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Thursday, 9 March 2017

Petroleum varsity’s project renews hope of local refining (Read full details)

FUPRE plans to modify illegal refineries

From the nation’s academic community yesterday came hope of improved research leading to enhanced capacity in the local refining of petroleum products to meet domestic needs.

Indeed, the Federal University of Petroleum Resources (FUPRE), Effurun, Delta State, said it was determined to make history as the first educational institution to build and run its own mini-refinery in the country.

With huge foreign reserves expended on the importation of petroleum products to augment consumption shortfalls, this novel move if replicated to gain volume has the potential to free funds for other pressing needs if successful. It will also create employment and development in the Niger Delta, thereby dousing recurring agitations.

Nigeria, the sixth largest producer of oil and gas and with a daily consumption of about 35 million litres of refined products, still grapples with local supplies, especially petrol and kerosene. It has continued to spend substantial part of its foreign reserves on importation. This is the simple most important factor that has put the naira under great pressure against other convertibles. The coming on stream of the varsity’s project will among other benefits help to deliver a strong local currency.

The four major refineries with the responsibilities of refining products have been operating far below their installed capacities, resulting in the scarcity of fuel most times.

On the proposed project, a former Executive Director at the Warri Refinery, Ezenwa Dennar, said: “It is possible for a university to build and maintain a refinery for educational purposes. But I think the question to ask is: to what scale? A university can build a refinery that can produce some litres to give the students an idea of how a refinery works.”

Commending the move, former President of Independent Petroleum Marketers Association of Nigeria (IPMAN), Chinedu Okorokwo, urged the Federal Government to assist in its execution. He also called for regulations that encourage the establishment of more of such facilities nationwide.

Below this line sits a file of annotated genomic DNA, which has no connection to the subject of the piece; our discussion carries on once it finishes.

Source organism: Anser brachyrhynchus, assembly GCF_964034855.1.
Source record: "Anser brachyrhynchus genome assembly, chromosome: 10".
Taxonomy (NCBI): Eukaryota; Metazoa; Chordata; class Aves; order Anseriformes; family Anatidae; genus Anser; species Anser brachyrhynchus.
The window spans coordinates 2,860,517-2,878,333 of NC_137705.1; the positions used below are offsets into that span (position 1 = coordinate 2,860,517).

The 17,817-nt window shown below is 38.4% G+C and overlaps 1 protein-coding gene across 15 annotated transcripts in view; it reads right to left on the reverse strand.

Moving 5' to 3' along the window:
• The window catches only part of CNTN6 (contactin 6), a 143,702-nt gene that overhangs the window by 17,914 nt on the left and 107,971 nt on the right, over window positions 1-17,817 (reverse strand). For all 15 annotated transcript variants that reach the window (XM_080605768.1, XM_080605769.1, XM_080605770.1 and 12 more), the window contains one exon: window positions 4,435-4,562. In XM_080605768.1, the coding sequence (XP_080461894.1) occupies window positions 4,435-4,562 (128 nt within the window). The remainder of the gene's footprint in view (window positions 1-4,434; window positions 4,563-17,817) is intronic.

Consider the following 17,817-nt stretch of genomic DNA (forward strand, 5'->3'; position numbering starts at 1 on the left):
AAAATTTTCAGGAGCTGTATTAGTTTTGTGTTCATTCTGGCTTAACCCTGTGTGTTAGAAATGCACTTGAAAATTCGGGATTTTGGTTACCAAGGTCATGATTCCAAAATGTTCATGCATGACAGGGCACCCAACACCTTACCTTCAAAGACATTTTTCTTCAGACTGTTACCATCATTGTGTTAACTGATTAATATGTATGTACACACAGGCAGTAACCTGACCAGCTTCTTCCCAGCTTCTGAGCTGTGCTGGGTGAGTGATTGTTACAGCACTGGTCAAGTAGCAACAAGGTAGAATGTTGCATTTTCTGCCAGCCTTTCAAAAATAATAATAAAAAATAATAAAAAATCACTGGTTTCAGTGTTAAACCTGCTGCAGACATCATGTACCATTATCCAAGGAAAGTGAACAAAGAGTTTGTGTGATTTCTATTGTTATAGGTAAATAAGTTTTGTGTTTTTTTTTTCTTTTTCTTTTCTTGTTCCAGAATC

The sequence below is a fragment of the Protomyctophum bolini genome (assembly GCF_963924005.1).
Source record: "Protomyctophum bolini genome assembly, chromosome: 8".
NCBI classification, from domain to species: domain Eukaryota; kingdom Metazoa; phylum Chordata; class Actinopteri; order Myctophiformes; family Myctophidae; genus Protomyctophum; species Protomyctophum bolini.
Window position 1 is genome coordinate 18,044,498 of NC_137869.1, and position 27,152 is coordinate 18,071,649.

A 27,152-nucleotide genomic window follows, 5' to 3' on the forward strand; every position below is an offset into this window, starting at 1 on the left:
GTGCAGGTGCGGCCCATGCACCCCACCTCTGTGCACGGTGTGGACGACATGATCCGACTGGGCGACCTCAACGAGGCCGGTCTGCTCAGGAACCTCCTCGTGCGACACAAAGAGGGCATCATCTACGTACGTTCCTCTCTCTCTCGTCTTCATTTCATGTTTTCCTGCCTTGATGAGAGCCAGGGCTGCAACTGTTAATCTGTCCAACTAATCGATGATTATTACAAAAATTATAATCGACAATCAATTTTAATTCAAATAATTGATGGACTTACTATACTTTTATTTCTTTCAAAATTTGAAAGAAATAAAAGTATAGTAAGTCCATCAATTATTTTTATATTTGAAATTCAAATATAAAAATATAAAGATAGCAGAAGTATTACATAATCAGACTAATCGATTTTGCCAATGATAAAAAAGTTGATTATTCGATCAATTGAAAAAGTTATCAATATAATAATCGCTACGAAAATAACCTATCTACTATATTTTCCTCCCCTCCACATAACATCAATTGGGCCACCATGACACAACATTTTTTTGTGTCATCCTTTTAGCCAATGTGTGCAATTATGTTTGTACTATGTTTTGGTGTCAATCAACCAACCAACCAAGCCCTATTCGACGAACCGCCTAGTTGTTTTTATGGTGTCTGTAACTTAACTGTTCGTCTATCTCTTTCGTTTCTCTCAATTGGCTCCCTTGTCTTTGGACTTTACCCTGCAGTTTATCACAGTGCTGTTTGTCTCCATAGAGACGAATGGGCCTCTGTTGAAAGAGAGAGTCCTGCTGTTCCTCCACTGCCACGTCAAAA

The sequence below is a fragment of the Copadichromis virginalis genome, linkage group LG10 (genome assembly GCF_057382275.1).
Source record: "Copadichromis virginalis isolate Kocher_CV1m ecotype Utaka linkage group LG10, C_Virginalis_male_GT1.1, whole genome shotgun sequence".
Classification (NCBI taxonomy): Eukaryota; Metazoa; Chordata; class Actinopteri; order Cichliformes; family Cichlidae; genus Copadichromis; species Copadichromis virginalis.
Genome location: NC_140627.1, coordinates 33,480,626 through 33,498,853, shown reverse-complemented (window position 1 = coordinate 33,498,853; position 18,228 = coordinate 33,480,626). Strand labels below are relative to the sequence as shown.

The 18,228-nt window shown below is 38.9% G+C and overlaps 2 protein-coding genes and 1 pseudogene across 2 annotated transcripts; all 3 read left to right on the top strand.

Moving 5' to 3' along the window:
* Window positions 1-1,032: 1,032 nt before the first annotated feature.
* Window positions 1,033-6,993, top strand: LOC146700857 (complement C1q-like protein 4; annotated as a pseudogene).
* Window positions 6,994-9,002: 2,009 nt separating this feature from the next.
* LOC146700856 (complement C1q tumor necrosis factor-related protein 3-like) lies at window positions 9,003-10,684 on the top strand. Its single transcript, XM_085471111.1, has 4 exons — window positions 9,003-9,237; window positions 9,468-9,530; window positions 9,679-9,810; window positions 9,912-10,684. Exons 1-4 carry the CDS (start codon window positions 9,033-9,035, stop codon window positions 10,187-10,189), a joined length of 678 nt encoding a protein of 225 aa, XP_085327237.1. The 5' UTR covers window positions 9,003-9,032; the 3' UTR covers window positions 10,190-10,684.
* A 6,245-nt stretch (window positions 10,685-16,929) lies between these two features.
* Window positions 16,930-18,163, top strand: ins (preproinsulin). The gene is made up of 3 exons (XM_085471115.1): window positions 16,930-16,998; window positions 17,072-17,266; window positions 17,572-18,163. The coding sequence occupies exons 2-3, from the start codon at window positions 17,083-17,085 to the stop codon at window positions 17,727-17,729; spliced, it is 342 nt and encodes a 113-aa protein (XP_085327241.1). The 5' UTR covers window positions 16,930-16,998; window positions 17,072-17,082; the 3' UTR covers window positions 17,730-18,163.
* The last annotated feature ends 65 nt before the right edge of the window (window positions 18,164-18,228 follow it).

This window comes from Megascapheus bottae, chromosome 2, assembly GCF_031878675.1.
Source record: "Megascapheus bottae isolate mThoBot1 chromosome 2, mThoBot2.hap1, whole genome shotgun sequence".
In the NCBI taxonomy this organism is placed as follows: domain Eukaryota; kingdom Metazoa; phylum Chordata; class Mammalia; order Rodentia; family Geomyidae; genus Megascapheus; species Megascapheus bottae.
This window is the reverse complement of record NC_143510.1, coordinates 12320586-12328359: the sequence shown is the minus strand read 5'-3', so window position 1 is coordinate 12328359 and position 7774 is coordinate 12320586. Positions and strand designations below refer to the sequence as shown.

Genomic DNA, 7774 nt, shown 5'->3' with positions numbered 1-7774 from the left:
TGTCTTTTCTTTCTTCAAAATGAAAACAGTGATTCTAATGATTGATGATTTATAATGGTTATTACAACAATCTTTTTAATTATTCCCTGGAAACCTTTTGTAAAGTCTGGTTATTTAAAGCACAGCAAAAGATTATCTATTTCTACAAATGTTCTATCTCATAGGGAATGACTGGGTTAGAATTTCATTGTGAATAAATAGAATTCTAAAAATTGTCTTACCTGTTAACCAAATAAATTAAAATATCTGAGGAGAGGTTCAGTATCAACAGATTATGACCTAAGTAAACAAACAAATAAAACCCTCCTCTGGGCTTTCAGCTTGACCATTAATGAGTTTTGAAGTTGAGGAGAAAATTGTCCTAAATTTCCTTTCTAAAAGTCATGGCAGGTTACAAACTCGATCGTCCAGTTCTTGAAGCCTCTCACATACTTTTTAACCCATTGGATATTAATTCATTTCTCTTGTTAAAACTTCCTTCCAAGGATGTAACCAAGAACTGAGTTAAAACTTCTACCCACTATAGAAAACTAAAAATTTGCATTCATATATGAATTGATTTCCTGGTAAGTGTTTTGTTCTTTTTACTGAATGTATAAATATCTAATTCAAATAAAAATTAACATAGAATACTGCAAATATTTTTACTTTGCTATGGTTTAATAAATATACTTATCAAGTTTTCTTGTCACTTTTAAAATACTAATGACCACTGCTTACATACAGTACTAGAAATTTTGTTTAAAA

He charged government to aggregate oil-producing communities and set up modular refineries of around 5,000 barrels for them to buy into.This, Okorokwo stressed, would mitigate capital flight, create jobs for the youths, thus discouraging the destruction of national assets.

He stressed the need for government to open the sector to private entrepreneurs who may also come with their ideas of how to make the refineries work better.

A professor of Technology Management at the Obafemi Awolowo University, Ile-Ife, Francis Ogbimi, urged government to support individual efforts in making the country self-sufficient in petroleum refining.

His words: “The mere adoption of deregulation and privatisation cannot build refineries and increase refining capacity. Increased production is the solution to low supply, not the adoption of ideologies like capitalism or socialism/communism.
“Only seven per cent of the nations in the world practise full deregulation of the sale of petrol. The United States of America does not practise full deregulation. The American government controls the price of petrol.”

In the meantime, FUPRE said it had concluded plans to modify all the illegal facilities that dot the oil-rich Niger Delta region by building safer modular and affordable refineries with the backing of government.

According to the Vice Chancellor, Prof. Akii Ibhadode, the hazard posed by the unlicensed facilities compelled the institution to assemble its team of engineers to develop a cleaner, safer and affordable modular refining system that could be assembled with local materials.

He advocated a drastic restructuring of the national mindset so that the fledging technologies deployed by illegal refiners could be modified for the good and development of the country.

However, an industry expert and one-time Manager (Strategy and Planning), Chevron Nigeria, Mr. Yemi Emiko, noted that the capital-intensive nature of a refinery might make it a tall dream for a Nigerian university to develop one. According to him, the project is possible if designed and built on a manageable scale.He stressed that the facility requires constant maintenance even at completion to allow for continuous and efficient functioning.

Vía Uzomedia

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